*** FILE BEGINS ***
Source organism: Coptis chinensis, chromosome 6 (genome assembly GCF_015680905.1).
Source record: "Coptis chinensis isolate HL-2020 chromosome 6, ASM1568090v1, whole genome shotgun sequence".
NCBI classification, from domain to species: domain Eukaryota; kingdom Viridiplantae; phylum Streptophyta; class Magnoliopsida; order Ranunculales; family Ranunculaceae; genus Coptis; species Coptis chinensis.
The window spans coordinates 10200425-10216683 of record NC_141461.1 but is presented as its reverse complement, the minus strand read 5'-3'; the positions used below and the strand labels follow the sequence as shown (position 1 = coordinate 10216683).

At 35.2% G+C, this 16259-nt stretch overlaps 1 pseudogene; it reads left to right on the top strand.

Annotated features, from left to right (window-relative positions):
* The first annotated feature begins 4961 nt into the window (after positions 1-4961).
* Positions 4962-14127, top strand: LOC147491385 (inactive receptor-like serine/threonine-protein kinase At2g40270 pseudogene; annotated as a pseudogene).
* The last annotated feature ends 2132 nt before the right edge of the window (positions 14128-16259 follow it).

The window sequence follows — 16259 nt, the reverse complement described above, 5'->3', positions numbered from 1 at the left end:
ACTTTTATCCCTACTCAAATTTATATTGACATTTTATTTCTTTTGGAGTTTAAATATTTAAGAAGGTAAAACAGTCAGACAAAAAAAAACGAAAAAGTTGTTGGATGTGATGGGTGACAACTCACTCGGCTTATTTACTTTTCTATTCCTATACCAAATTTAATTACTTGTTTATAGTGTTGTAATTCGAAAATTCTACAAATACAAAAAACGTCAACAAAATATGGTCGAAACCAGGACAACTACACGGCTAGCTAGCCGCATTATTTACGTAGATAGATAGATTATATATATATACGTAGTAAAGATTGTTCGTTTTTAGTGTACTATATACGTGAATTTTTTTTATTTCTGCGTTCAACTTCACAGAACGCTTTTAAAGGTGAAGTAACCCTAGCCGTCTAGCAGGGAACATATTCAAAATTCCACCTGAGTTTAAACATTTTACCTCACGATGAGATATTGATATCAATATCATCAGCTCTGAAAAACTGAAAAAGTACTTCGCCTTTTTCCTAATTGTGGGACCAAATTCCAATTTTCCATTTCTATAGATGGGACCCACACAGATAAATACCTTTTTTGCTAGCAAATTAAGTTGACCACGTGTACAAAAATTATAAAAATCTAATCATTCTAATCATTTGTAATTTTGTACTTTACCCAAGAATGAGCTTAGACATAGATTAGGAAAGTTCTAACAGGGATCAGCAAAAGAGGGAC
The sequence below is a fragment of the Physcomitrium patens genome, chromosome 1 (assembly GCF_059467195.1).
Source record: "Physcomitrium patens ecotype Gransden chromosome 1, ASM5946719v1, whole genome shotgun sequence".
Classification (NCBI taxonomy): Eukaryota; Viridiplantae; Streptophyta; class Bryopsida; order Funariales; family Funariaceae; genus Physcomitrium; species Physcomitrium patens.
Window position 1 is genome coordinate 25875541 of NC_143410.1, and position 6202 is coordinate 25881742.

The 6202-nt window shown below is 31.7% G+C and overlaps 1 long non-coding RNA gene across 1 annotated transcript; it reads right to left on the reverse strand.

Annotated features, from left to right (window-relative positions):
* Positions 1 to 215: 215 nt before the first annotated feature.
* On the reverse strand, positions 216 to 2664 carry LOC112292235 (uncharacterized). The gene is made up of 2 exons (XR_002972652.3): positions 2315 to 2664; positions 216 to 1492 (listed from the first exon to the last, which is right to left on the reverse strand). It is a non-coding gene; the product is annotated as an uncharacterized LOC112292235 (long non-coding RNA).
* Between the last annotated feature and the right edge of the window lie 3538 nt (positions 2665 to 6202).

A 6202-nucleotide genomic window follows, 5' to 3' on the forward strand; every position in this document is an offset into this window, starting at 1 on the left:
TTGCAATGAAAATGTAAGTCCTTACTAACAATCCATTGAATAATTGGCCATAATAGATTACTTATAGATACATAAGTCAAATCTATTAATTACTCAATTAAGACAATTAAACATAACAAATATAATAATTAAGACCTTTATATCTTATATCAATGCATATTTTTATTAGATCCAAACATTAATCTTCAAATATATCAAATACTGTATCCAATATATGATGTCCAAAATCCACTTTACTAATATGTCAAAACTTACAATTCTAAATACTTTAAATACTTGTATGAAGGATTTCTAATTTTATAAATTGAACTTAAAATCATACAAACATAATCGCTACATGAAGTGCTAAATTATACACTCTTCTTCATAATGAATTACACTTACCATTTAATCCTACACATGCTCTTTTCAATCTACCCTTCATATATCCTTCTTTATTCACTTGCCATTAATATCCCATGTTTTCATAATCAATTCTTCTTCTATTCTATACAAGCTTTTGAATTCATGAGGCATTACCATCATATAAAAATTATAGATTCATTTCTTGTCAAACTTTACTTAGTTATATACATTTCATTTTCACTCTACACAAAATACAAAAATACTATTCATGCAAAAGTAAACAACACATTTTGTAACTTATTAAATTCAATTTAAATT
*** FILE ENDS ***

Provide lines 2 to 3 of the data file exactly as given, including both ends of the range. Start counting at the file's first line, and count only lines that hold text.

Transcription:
Source record: "Coptis chinensis isolate HL-2020 chromosome 6, ASM1568090v1, whole genome shotgun sequence".
NCBI classification, from domain to species: domain Eukaryota; kingdom Viridiplantae; phylum Streptophyta; class Magnoliopsida; order Ranunculales; family Ranunculaceae; genus Coptis; species Coptis chinensis.